Debt ceiling round two

boxing gloves

 Could another government shutdown be imminent in early 2014?  Could the Federal government’s control over all the areas of our life be on display once again?  Will we be watching the media demagogue our nation’s finances?  Who will go down in the polls, and what new promises will be made to correct the situation?

 With much dread we will be asking ourselves these questions in the near future. But the question I want you to ask is; does the President or the Congress really shut down the government?

        The answer is no.

 What shuts down the government is its authorization to borrow money expires.  It expires because of the Second Liberty Bond Act of 1917.  Prior to 1917 each bond issue by the United States Treasury had to be separately authorized by Congress.  The process gave Congress full control over the nation’s debt, the process however proved to be inadequate for emergency responses. 

 Financial contributions to Europe during the First World War, lead to the passing of the Liberty Bond Act.  After 1917 the executive branch was allowed to issue bonds and take on other debt without congressional approval, as long as the total debt fell under a statutory debt ceiling.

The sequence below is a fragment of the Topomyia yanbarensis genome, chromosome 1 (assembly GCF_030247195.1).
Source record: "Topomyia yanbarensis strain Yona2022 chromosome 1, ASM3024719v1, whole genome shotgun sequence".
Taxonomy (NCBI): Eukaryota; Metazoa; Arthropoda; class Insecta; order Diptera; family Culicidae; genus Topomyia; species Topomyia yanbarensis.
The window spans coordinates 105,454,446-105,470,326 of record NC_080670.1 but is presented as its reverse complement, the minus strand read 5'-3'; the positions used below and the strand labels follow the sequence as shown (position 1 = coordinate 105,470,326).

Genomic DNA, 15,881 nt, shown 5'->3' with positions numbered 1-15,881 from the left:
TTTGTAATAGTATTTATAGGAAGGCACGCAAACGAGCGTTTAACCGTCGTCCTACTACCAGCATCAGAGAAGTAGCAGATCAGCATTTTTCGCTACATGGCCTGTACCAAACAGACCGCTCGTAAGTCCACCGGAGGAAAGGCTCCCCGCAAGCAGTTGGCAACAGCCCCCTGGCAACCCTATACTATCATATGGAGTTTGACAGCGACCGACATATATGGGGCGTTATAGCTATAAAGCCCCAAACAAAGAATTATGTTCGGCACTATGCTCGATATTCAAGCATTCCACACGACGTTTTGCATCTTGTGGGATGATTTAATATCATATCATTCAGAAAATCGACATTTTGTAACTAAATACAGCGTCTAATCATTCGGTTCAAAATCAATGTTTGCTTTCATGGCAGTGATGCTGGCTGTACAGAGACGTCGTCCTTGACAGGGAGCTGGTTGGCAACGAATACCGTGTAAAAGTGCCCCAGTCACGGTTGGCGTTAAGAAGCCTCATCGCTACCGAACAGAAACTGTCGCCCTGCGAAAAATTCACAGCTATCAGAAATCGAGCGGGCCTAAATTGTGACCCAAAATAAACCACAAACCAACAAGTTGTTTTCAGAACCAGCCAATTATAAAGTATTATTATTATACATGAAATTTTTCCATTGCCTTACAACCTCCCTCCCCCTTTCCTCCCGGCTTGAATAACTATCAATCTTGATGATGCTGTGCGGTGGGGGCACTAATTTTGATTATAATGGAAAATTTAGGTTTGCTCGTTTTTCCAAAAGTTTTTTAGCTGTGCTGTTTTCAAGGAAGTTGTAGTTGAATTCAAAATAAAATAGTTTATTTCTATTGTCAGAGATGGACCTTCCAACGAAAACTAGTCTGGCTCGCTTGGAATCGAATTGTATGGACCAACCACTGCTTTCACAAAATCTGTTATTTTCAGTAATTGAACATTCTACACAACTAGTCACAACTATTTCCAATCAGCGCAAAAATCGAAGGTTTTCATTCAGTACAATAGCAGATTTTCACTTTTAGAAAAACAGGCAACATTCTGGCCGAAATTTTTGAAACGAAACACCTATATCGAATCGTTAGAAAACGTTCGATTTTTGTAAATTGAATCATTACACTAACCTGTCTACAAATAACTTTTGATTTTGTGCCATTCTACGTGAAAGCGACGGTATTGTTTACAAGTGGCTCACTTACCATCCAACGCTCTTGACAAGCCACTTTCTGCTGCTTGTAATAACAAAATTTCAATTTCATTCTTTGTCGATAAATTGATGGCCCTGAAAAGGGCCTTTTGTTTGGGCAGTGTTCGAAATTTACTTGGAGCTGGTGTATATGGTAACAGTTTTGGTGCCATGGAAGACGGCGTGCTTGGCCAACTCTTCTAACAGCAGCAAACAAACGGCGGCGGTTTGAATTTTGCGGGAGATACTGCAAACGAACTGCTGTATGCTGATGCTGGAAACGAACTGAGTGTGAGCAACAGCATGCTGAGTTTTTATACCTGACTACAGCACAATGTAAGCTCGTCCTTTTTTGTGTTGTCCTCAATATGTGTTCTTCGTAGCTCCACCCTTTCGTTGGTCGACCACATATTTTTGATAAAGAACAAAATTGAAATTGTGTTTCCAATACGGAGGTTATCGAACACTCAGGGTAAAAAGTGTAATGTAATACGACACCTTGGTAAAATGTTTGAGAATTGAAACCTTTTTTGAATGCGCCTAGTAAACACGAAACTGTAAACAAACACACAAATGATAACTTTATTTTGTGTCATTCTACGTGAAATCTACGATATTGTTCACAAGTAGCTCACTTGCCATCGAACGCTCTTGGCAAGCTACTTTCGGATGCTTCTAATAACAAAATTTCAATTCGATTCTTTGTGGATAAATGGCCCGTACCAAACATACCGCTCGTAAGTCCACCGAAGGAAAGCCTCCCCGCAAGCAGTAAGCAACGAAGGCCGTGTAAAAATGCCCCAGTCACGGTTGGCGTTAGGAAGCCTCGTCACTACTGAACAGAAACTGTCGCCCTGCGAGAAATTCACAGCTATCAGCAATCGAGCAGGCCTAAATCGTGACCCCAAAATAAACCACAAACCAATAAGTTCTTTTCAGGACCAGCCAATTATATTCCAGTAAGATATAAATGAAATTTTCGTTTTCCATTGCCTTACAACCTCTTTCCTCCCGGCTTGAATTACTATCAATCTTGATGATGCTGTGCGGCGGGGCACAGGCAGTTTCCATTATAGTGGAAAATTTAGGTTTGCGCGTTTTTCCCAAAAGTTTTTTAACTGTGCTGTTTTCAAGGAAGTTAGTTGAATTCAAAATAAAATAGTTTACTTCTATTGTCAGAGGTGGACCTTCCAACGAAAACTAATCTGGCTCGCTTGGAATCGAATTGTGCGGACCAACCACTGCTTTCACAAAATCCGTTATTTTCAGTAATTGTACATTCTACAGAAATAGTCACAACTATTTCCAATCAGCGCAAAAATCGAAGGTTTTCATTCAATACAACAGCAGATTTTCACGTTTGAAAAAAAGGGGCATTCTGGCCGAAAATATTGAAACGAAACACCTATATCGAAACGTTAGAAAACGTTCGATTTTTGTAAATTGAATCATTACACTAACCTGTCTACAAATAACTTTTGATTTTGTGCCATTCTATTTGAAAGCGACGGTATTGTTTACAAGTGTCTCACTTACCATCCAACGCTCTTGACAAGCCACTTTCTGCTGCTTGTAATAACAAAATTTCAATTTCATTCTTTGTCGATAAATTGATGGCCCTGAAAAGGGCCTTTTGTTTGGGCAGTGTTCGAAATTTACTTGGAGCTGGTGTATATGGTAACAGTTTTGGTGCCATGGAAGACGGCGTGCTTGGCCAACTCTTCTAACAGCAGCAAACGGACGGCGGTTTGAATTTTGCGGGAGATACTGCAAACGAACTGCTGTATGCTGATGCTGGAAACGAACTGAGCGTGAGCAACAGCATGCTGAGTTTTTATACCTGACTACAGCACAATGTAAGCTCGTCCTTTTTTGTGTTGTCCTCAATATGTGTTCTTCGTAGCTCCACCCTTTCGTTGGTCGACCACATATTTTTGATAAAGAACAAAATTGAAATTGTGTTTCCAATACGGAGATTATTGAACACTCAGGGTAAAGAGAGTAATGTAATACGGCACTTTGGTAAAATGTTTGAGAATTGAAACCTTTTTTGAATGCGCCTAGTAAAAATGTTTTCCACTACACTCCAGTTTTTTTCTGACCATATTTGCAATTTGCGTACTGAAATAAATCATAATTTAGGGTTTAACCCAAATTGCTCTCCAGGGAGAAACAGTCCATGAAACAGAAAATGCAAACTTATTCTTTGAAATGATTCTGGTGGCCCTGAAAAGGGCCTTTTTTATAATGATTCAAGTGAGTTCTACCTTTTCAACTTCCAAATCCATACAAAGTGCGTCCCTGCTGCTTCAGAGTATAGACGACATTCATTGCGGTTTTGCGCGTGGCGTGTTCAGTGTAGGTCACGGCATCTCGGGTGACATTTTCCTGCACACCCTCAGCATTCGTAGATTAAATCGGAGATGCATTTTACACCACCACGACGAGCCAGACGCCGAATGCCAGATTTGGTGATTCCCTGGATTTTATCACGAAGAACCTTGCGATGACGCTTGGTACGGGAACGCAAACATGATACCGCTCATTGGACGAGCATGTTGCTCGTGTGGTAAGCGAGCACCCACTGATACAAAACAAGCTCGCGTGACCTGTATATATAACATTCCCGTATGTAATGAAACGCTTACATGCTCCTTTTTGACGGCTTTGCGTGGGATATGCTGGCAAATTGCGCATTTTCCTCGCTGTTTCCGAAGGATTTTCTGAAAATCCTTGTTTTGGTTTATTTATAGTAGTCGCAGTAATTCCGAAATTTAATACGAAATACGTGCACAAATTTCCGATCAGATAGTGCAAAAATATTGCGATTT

In a nutshell here’s how our nation’s finances are designed to work.  The Congress passes a budget, the president signs that budget; any emergency spending necessary can be done without congressional approval as long as it does not exceed the congressionally approved debt ceiling.  The design is rather simple when followed in good faith, and that’s where our government shutdowns take root.

   Today, very little effort is put forth on a complete budget, and an equal amount of effort is used to restrain spending outside the budget.  As a result the government runs out of congressionally approved borrowing on a frequent basis.  Our politicians, past and present, have found it much easier to raise the debt ceiling to cover their inadequacies, (or deliberate manipulations), than to control government spending.